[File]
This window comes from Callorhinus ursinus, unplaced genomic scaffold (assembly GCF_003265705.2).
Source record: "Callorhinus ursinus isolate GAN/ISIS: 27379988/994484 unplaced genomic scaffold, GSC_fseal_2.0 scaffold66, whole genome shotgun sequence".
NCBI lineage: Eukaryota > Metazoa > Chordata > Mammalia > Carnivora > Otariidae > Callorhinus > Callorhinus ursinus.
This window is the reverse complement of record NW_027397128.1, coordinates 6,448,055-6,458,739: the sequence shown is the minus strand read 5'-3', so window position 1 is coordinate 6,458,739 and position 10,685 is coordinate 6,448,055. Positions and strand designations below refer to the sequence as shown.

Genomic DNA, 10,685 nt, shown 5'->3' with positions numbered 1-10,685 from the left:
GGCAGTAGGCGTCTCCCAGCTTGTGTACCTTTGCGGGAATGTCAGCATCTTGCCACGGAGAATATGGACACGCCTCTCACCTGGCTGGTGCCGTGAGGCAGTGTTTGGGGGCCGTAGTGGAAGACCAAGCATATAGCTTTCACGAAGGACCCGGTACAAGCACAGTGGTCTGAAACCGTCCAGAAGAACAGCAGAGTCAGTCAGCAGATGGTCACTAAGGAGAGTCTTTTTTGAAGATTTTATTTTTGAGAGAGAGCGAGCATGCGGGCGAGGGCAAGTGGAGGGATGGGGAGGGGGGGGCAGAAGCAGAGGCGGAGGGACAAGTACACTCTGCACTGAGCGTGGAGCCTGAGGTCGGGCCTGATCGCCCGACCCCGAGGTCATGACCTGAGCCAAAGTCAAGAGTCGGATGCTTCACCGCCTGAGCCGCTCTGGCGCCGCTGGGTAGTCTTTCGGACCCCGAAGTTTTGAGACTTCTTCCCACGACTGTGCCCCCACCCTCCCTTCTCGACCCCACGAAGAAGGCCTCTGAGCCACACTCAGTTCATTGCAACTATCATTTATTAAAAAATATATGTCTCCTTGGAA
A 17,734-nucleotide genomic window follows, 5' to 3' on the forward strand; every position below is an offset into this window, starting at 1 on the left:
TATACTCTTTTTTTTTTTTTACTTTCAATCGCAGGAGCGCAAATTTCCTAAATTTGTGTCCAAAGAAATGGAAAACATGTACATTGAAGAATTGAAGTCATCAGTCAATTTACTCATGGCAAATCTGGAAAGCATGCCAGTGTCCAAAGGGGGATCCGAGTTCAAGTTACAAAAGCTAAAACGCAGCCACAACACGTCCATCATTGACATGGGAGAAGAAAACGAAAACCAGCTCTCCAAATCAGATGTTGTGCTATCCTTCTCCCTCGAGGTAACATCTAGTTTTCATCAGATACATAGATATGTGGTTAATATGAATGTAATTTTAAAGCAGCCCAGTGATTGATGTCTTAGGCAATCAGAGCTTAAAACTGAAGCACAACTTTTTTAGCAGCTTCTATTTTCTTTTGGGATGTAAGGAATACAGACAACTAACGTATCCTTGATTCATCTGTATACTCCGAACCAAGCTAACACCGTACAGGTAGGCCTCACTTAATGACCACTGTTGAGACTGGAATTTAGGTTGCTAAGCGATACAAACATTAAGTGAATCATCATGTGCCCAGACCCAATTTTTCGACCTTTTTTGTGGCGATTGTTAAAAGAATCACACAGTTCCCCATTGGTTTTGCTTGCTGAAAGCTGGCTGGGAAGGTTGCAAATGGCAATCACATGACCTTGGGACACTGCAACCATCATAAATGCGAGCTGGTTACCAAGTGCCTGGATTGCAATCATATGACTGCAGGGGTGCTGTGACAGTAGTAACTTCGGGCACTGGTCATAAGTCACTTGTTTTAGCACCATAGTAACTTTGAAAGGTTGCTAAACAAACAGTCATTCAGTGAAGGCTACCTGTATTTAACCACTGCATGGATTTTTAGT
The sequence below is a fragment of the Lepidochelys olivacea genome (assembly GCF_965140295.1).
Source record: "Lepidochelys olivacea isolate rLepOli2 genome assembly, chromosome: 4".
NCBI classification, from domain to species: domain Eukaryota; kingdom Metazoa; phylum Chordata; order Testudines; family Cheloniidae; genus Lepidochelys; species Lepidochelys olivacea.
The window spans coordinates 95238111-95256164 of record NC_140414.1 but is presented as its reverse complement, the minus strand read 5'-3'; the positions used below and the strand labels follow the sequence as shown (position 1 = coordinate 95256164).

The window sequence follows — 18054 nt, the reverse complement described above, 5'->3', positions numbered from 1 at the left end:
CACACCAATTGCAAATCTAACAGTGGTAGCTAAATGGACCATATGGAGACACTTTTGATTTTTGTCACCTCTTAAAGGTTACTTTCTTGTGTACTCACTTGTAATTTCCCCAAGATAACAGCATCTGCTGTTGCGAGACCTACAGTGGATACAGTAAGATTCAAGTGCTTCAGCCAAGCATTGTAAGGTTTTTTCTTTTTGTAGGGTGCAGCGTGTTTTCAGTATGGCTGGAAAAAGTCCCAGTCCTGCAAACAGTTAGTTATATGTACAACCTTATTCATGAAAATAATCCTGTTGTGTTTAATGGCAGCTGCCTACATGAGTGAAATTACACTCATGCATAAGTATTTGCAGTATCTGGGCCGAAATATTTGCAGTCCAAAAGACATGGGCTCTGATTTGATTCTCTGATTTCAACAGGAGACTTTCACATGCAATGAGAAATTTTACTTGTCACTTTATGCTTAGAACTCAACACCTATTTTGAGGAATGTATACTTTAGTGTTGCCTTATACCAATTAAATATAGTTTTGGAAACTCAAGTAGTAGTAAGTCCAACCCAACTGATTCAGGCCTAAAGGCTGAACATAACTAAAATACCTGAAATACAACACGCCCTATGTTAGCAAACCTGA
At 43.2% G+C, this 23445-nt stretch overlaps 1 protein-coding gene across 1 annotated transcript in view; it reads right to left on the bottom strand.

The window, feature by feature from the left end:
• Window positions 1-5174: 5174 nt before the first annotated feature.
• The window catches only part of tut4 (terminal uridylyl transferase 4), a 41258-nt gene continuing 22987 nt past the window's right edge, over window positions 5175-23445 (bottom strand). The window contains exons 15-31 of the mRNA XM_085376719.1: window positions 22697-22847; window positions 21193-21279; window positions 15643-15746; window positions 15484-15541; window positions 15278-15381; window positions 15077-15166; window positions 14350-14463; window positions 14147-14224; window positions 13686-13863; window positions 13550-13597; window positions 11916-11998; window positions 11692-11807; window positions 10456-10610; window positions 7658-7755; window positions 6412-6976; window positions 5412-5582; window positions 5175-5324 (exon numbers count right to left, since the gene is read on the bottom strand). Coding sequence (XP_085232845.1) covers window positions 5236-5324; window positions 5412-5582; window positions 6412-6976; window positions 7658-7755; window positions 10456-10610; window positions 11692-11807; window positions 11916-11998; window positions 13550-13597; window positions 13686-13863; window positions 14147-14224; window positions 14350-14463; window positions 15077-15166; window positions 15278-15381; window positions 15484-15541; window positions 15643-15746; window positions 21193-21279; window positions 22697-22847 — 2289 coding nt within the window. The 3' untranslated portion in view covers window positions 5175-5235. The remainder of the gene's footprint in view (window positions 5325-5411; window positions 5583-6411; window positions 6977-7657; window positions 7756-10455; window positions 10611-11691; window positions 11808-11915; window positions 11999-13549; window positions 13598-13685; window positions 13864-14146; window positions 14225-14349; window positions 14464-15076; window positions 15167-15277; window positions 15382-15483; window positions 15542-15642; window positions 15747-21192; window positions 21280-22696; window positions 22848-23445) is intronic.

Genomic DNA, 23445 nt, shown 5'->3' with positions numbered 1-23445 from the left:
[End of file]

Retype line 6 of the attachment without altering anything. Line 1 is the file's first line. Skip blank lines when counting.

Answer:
GGCAGTAGGCGTCTCCCAGCTTGTGTACCTTTGCGGGAATGTCAGCATCTTGCCACGGAGAATATGGACACGCCTCTCACCTGGCTGGTGCCGTGAGGCAGTGTTTGGGGGCCGTAGTGGAAGACCAAGCATATAGCTTTCACGAAGGACCCGGTACAAGCACAGTGGTCTGAAACCGTCCAGAAGAACAGCAGAGTCAGTCAGCAGATGGTCACTAAGGAGAGTCTTTTTTGAAGATTTTATTTTTGAGAGAGAGCGAGCATGCGGGCGAGGGCAAGTGGAGGGATGGGGAGGGGGGGGCAGAAGCAGAGGCGGAGGGACAAGTACACTCTGCACTGAGCGTGGAGCCTGAGGTCGGGCCTGATCGCCCGACCCCGAGGTCATGACCTGAGCCAAAGTCAAGAGTCGGATGCTTCACCGCCTGAGCCGCTCTGGCGCCGCTGGGTAGTCTTTCGGACCCCGAAGTTTTGAGACTTCTTCCCACGACTGTGCCCCCACCCTCCCTTCTCGACCCCACGAAGAAGGCCTCTGAGCCACACTCAGTTCATTGCAACTATCATTTATTAAAAAATATATGTCTCCTTGGAA